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The week before the new state law taking effect today (Friday), which requires a driver’s hands to be free while talking on a cell phone, Harford County experienced a near tragedy last Friday when a school bus was hit by another vehicle and knocked over on Route 155 in Havre de Grace. The bus didn’t cause the accident — one of two other vehicles involved, an SUV and a sedan, did — but it was nonetheless a scary moment. And as some of us who have covered the news in Harford County for more than a few years took note, when was the last time a local school bus was in a crash where the impact knocked the bus onto its side?

Fortunately, none of the six students on board nor their driver was seriously injured. Police said the bus was first struck by an Audi which had crossed the center line, causing the bus to veer and then hit an SUV that had pulled over to the side of the road. The SUV’s driver got the worst of it and had to be taken to Maryland Shock Trauma Center in Baltimore. In their preliminary investigation, police said they don’t believe weather played a role in the collision even though it was foggy; however, failure to give full time and attention is listed as a circumstance that contributed to the crash.

Then, early Sunday morning in Jarrettsville, a man driving a motorcycle was killed and his passenger seriously injured after the bike hit a curb and went out of control and crashed. Alcohol may have been a factor in this crash, the spokesperson for the sheriff’s office said, but that hasn’t been determined conclusively at this writing.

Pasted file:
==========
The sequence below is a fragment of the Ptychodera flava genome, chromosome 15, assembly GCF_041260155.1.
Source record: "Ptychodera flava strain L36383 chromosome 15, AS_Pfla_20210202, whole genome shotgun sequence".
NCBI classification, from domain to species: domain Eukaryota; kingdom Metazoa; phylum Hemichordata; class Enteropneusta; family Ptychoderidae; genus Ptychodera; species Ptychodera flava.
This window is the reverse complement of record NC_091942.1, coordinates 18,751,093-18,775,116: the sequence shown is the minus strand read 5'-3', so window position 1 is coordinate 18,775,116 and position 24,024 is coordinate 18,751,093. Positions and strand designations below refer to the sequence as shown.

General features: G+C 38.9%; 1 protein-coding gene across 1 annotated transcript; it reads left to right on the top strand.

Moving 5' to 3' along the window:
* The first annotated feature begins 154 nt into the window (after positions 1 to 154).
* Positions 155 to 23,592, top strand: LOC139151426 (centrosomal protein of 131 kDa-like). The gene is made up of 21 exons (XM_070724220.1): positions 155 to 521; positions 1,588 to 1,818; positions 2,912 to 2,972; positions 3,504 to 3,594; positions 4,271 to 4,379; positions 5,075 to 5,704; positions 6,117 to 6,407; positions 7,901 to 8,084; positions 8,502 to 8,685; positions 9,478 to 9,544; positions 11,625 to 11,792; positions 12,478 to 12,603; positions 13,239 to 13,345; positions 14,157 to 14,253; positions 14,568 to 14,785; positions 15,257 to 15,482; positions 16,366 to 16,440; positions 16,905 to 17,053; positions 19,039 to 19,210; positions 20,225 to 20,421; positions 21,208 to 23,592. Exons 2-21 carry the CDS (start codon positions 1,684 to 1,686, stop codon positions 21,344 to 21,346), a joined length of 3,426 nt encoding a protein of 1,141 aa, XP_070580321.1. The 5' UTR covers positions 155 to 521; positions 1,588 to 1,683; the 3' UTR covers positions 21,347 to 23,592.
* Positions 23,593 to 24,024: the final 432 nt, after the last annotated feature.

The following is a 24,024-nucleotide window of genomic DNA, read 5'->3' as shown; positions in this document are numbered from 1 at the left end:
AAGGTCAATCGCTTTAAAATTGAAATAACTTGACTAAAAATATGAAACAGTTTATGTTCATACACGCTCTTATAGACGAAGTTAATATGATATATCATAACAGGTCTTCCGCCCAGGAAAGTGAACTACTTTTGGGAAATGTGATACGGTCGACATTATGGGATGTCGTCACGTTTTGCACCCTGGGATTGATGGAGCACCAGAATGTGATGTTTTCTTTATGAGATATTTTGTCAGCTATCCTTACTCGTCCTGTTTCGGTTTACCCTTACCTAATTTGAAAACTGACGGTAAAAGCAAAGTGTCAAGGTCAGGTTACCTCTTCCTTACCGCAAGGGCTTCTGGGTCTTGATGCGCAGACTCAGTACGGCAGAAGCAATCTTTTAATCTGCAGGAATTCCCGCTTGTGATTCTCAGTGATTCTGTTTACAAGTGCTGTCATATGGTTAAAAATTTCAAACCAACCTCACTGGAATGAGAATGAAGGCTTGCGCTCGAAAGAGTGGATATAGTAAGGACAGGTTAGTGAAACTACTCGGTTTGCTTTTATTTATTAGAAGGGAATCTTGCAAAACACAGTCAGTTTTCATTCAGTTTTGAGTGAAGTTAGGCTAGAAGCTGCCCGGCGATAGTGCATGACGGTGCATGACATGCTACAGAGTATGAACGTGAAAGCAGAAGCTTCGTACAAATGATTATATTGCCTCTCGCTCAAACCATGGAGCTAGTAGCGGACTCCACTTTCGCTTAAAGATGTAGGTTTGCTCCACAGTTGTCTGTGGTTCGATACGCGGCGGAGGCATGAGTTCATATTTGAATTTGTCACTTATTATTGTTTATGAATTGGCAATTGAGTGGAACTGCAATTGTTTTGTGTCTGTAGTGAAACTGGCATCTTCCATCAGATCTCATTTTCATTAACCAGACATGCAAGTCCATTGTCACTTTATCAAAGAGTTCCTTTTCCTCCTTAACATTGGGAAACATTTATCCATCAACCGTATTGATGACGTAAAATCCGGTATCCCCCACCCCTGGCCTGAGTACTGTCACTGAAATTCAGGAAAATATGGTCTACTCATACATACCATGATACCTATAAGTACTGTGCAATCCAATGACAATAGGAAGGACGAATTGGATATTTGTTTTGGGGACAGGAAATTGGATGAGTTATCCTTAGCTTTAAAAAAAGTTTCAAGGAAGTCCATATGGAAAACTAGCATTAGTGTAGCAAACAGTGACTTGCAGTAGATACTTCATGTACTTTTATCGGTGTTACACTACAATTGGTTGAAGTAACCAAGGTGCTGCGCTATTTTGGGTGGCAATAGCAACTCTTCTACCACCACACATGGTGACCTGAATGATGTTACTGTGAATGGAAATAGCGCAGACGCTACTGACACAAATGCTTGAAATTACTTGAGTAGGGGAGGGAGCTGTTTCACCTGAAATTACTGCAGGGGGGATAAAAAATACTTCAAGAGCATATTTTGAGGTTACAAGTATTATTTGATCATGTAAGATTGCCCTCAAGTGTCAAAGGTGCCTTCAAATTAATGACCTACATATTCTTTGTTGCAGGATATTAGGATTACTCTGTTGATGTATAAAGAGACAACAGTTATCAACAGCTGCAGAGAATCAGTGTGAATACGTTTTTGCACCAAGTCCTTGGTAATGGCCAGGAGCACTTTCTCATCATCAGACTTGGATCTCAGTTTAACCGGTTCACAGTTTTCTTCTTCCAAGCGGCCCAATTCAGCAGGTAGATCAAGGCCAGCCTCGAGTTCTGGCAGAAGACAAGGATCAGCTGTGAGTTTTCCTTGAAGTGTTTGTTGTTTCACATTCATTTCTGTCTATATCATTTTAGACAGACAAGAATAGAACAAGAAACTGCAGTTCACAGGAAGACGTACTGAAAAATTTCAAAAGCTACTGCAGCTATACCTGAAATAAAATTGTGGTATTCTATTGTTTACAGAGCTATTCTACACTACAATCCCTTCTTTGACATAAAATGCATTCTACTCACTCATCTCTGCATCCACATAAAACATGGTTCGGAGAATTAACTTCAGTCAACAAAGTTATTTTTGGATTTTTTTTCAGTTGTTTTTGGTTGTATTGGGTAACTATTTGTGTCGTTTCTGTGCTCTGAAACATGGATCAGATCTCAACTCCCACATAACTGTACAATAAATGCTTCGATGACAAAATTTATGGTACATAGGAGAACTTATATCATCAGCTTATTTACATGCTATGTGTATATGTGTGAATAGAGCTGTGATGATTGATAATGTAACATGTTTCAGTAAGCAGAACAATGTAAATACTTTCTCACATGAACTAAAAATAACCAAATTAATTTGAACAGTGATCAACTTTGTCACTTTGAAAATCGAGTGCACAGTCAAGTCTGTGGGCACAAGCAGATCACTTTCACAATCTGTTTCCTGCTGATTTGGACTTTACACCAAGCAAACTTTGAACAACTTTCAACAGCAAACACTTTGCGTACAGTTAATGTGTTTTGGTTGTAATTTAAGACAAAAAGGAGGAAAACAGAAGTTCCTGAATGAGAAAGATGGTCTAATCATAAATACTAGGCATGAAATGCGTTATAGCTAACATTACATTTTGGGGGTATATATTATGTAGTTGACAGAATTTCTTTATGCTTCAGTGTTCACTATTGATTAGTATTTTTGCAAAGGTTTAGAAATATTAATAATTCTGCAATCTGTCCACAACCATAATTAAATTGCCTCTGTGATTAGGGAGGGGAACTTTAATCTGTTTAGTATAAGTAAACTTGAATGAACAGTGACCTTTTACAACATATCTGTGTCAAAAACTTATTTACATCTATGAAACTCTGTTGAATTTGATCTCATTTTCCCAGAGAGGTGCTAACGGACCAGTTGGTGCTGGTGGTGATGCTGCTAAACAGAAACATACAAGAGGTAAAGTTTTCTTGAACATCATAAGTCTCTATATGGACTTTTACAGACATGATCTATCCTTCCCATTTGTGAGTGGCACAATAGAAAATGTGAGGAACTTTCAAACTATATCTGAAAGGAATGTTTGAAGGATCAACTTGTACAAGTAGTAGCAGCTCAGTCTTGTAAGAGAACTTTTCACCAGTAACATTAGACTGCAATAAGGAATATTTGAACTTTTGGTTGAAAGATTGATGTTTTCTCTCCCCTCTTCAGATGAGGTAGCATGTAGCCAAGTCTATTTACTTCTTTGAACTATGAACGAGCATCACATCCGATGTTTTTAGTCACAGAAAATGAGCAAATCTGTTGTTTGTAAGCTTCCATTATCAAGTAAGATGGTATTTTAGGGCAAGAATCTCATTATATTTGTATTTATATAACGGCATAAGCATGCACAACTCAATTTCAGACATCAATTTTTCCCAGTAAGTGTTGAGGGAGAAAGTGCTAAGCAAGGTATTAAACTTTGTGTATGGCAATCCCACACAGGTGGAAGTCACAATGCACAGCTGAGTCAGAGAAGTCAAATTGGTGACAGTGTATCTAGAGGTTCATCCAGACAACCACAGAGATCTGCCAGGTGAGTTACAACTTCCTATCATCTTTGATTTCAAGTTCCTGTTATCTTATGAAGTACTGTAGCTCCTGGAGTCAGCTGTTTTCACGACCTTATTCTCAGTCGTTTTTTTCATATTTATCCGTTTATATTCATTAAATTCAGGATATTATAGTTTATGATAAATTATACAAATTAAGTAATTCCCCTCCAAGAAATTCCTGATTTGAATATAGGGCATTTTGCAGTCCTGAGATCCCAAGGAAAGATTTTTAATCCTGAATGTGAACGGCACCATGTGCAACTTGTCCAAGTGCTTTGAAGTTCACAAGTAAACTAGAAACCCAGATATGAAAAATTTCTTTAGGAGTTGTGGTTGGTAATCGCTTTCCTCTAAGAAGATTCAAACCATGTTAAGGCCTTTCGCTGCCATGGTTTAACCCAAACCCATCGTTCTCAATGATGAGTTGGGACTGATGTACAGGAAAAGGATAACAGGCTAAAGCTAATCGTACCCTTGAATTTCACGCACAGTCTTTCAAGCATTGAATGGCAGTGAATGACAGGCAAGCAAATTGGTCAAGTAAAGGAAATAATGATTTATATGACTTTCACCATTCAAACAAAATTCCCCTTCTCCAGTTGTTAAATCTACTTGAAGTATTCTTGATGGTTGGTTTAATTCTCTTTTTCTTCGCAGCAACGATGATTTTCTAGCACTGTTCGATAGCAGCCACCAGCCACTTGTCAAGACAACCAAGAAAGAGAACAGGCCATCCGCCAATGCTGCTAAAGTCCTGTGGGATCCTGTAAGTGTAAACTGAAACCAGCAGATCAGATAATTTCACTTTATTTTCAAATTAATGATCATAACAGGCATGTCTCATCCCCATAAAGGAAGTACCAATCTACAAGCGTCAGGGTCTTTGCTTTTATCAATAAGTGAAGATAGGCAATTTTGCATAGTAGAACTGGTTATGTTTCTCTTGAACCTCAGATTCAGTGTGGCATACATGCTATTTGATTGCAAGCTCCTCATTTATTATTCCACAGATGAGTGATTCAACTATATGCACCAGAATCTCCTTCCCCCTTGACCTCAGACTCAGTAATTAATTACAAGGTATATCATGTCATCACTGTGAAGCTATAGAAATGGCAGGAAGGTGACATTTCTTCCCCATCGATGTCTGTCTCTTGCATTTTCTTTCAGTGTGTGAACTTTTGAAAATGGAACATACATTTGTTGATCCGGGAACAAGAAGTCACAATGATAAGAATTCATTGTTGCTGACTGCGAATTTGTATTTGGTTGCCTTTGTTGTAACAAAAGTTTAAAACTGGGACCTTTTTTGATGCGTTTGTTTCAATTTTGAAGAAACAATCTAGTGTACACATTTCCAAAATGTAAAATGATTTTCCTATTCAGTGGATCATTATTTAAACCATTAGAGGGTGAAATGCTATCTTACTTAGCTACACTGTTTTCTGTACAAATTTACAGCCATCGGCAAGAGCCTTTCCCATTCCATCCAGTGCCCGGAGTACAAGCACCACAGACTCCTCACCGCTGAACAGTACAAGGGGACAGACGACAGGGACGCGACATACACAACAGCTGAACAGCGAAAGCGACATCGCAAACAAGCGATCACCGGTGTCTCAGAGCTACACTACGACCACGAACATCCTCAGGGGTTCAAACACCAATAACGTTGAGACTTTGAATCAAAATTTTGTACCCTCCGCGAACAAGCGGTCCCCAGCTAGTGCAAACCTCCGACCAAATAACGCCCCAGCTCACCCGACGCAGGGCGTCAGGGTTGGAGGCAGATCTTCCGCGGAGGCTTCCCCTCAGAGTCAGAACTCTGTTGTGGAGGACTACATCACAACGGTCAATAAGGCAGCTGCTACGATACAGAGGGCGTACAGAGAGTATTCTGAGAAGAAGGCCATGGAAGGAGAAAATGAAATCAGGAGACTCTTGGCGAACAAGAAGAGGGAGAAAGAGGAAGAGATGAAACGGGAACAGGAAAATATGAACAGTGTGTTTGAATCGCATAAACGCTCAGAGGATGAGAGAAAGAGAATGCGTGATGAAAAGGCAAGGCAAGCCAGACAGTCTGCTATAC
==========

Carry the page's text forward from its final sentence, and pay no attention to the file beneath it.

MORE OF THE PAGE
What do the new law ending holding and talking on a phone while driving, the school bus crash in Havre de Grace and the fatal motorcycle accident in Jarrettsville have in common? Plenty, actually, and none of it good.

The new law is yet another attempt in Maryland to cut down on distracted driving. It was championed by the same Abingdon couple, the Hurds, who were behind last year’s law banning texting while driving. Their daughter, Heather, was killed in an accident in Florida involving a truck whose driver admitted he was texting when the trash occurred. While we support both laws and the intent behind them, the truth is there’s no foolproof statutory remedy for distracted driving. Cell phones and texting have obviously become major causes of this problem but, seriously, who is going to legislate against switching radio stations, combing hair, lighting up a smoke, applying makeup, shaving, reading or daydreaming, just to mention a few of hundreds of distractions that can occur behind the wheel? It’s no different from speeding or reckless driving or, for that matter, driving while intoxicated. There are plenty of laws against doing all three, but people still do all three.

When you get behind the wheel, you have a responsibility to be awake, sober and to pay attention at all times.

Unfortunately, in Harford County this year there have been too many instances in which drivers have done none or only some of the above and the consequences have been terrible, often fatal.


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